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Except maybe a shirtless Stone, or a stern-talking Stone. I’d make sure to memorialize those moments.

Good Lord. I had a concussion. I was finding Stone attractive. I pondered that, and no. Not at all related. Finding someone attractive and being attracted to someone were totally different. I could recognize Mia and Savannah from the house were both gorgeous, but I didn’t want to jump either of them. It was the same deal here.

And speaking of my housemates, “How long am I staying here?”

“You’re here until I deem you’re able to function in the real world again.”

He was saying that all imposing-like. Two days ago I would’ve considered his face smirking and arrogant and pompous, but now I saw the thinly veiled concern.

He stood and straightened away from the counter. His eyes flashed, dropping from my face. “Listen. You have a concussion, and that shit’s no joke. That means ensuring you have the least amount of stimuli as possible. After today, no homework. No phone. Try to keep the television stuff to a minimum. I feel bad that I even invited you to watch a movie with me last night. Just until you’re okay to travel, stay put. I already cleared everything with your job and your college. They all know the deal. If you want it, they said you could take a leave of absence for the first semester and there’d be no penalty or impact to your tuition or your GPA.”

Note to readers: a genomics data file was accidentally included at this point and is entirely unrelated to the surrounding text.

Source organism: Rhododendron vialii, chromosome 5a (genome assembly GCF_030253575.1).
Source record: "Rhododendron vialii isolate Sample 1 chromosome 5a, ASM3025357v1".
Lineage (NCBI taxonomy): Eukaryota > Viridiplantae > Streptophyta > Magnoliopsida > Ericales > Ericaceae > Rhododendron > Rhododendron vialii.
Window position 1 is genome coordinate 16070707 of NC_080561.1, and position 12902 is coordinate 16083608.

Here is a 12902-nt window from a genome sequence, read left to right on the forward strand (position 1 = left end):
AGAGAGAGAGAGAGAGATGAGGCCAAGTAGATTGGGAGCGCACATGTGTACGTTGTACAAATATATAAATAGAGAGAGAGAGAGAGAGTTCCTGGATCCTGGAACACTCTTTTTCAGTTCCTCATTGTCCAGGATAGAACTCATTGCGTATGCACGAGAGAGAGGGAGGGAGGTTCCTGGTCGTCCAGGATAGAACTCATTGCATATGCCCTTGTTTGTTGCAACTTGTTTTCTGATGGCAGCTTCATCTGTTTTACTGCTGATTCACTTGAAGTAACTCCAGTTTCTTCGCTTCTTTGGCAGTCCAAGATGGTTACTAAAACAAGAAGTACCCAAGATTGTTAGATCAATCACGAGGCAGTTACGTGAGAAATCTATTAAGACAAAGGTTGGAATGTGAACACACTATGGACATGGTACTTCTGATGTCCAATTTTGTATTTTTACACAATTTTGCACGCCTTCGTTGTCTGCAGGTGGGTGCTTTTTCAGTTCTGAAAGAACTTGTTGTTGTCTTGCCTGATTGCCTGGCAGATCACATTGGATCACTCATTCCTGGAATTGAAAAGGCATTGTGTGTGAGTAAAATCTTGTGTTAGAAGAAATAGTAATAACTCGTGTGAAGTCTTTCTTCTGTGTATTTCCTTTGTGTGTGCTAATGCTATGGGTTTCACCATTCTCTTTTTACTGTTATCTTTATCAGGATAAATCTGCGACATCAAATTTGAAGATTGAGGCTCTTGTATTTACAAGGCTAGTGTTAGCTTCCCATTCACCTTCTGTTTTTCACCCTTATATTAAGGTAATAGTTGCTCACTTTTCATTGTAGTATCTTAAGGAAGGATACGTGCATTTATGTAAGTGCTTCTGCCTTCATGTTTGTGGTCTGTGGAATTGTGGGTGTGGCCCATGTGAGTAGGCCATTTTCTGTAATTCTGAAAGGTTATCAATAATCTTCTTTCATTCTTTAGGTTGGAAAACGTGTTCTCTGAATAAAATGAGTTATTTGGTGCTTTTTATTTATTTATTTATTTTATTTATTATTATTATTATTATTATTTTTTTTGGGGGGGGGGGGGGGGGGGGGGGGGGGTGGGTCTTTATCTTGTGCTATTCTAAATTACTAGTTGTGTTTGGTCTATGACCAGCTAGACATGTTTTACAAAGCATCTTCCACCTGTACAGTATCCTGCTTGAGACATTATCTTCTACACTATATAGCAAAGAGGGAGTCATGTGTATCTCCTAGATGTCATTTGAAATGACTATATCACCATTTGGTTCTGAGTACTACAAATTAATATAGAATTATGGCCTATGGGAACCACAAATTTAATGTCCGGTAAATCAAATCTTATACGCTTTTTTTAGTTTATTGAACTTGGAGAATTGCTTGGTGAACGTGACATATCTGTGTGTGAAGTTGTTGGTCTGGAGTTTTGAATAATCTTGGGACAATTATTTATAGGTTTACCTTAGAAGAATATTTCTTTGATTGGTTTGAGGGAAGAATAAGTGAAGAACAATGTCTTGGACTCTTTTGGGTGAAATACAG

My heart sank. I’d already lost so much, I couldn’t lose a semester of school.

“No way.”

I’d have to restart all over again. I could only handle so many restarts. “I can’t do that.”

“You lost your father. You lost your stepmother. I know you still haven’t called your stepbrother yet. You are barely managing to get through a day here. And yeah, your job called me, said some bullshit that you’d be in tomorrow. I told ’em to fire you if you tried that shit again.”

“What? Stone, you can’t—”

“I can and I will!”

I was wrong. It was evident we were back to the ‘I hate you’ phase.

I shouted, “Why is this your business?!”

He didn’t answer, his face twisting, his mouth snapping shut. He stared at me, something fierce flashing in those eyes until he backed down. I felt it in the air. He eased back and I was at a loss. What just happened here?

But he was saying, more quietly, a lot more restrained, “Your lawyer. Then the stadium. If you’re hungry, we can stop and grab food on the way back. You need to head to your house, pick up anything left there?”

Maybe it was the concussion, but I wasn’t able to keep up with him. He was soft, hard, soft, hard, and yeah. Were we now not back to the ‘I hate you’ stage? Damn, this revolving door was making me dizzy.

I slunk down in my chair, suddenly more exhausted than I’d ever felt. “I thought you got all my stuff?”

He shrugged. “I don’t know. I just asked those girls to pack a bag. We can swing by, make sure you have everything you might need. Then after that, your ass doesn’t leave this house. It’s my one day I can drive you around, so I’m offering to make a pit stop.”